A man came and sat at down and picked up my book that rested face down on the table. He took his time perusing the pages and sounding out some of the English words. Then, he took Tyrhone’s sunglasses and placing them on his face, put his down on the table. We took a photo of him and showed it to him, and he seemed impressed. He motioned to do a swap, but it wasn’t a very fair one. We laughed it off, nervously.


Yesterday morning, I left the guys to their work, at set off after breakfast on foot.  Walking the length of the riverfront, I passed the dilapidated ‘old bridge’ which had previously signalled the end of town for me. There didn’t seem much beyond it, but I walked on, surveying the large barges hauling tonnes of earth up river from the construction of the new port.

I passed the hospital, then turned right, bound for ‘home’. To my left, a bustling, busy part of town presented itself, and I decided to check it out.

“It’s probably just a busy road with nothing to see,” I thought, but curious, I kept walking.

Turning right onto said busy road, I avoided motor-cycles and cars to peruse the stores, bursting with household goods, toys and clothes.

Maybe I’ll find pyjamas here… (Read about them in my last post.)

I saw a familiar face – Sunglass Guy! Though I probably stood out like a sore thumb in that part of town, I pointed to my sunglasses to remind him of our encounter.

“How much?” he asked me, regarding mine.

“Too much, too much,” I replied and excused myself with a smile and a wave. Even though he was trying to extort me of my sunnies, I couldn’t help but be a little thrilled at the prospect of ‘bumping into’ a local.

On my left, what seemed like hundreds of scooters lined up along a dirty brown wall. There were no foreigners here, this was definitely the ‘local’ part of town. No french-colonial cafes here, people!

A Market! My heart leapt with joy as I weaved through traffic to enter the rabbit-warren of the market’s inner sanctum.


The ancient-looking undercover market was in full Monday-morning swing. Huge vats filled with rice noodles and some sort of dough (for bread, maybe?) were perused by  busy ladies, eager for a good deal.

Vegetable stalls sat alongside food stalls serving up steaming snacks that were unrecognisable to me. The ground underfoot was uneven, propped up by wooded planks. I followed the road rules and kept to right of the narrow lanes.

I got out my camera, and began snapping the sights around me, knowing I would never be able to fully capture the lively atmosphere.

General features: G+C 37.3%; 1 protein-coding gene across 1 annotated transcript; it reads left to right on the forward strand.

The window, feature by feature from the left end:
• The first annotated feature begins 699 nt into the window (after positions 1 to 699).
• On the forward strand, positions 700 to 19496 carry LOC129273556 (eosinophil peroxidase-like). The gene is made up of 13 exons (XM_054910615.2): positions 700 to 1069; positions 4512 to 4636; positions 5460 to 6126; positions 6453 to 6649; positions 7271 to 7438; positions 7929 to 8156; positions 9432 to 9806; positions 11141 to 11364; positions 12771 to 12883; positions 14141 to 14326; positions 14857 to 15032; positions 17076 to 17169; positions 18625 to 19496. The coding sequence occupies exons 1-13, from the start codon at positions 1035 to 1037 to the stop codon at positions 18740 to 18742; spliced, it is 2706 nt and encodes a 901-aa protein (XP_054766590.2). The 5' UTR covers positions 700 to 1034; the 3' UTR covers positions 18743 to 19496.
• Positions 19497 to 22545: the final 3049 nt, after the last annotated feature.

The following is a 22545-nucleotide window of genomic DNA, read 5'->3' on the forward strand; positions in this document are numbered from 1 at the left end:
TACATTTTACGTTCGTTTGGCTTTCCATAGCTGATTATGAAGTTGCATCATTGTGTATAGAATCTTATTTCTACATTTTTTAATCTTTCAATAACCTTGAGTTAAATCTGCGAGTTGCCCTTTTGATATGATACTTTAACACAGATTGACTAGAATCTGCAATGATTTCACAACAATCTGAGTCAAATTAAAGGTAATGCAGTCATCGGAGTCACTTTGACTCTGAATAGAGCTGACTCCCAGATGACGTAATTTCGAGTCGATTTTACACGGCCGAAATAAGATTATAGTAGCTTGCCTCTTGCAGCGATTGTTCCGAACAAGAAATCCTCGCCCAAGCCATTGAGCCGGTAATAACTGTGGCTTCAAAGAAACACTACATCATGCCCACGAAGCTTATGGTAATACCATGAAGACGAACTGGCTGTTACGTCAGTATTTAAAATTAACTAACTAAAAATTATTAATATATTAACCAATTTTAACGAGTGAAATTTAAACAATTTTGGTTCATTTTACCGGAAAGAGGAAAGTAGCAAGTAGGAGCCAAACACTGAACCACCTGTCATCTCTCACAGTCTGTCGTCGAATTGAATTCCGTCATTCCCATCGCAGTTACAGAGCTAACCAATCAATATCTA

I came across a quieter part of the market, lined with clothing stores. Pyjamas!!!!!!!!!! I found a pair that looked light and cool, and utterly kitsch. I tried them on over my shorts, and for $6, they were a steal.

After passing rows and rows of bananas, a couple of chickens with their feet tied, and huge mounds of tobacco, I was expelled into the bright mid-morning sun.

I walked back to the guest house with a spring in my step. I’d stumbled upon the heart of Kampot, in all it’s fragrant, steaming glory.

And I got pyjamas!!!!!!!!!!!!!!!

“I should be bored more often”, I thought to myself, as I changed into my new PJs  and collapsed onto my newly made bed, glad to be out of the midday heat.


My new PJs. Gorgeous aren’t they?!


Bored in Kampot — 20 Comments

  1. I have to remember to be bored and wander a little more. One day Shawn and I were out to lunch before running errands and I saw this woman sitting outside on the vine-covered patio with a bowl of chips and a glass of wine reading a book. It looked so peaceful and perfect. I keep thinking back to that and wondering why I don’t reserve an afternoon to myself to do the same.

    Glad you’re losing track of the days. Sounds like heaven.

    • Thank you Carmel, you truly are one amazing woman and I’m so blessed to have ‘met’ you in the blogosphere… yes, with our busy, fast pace lives is really is important to set some time aside for doing nothing. I struggle with it, but think I’m improving… Again, can’t believe you took the time to comment on my little piece, which is a testament to your selflessness as I know you have a lot on your plate at the moment XXX All my love XXX

      • Are you kidding me? These posts are little reminders to me that I’m still alive and need to continue to live. It’s not easy to remember right now. So thank you for writing!

  2. I’m pretty sure your writing is improving with every post you do, and it was damn good to start with!!!
    Seriously, you really captivate with your prose, nice work!
    Awesome photos too, I absolutely love the one called “BANANA” (last one before the PJ’s shot)
    Tell Tykes hello from me please.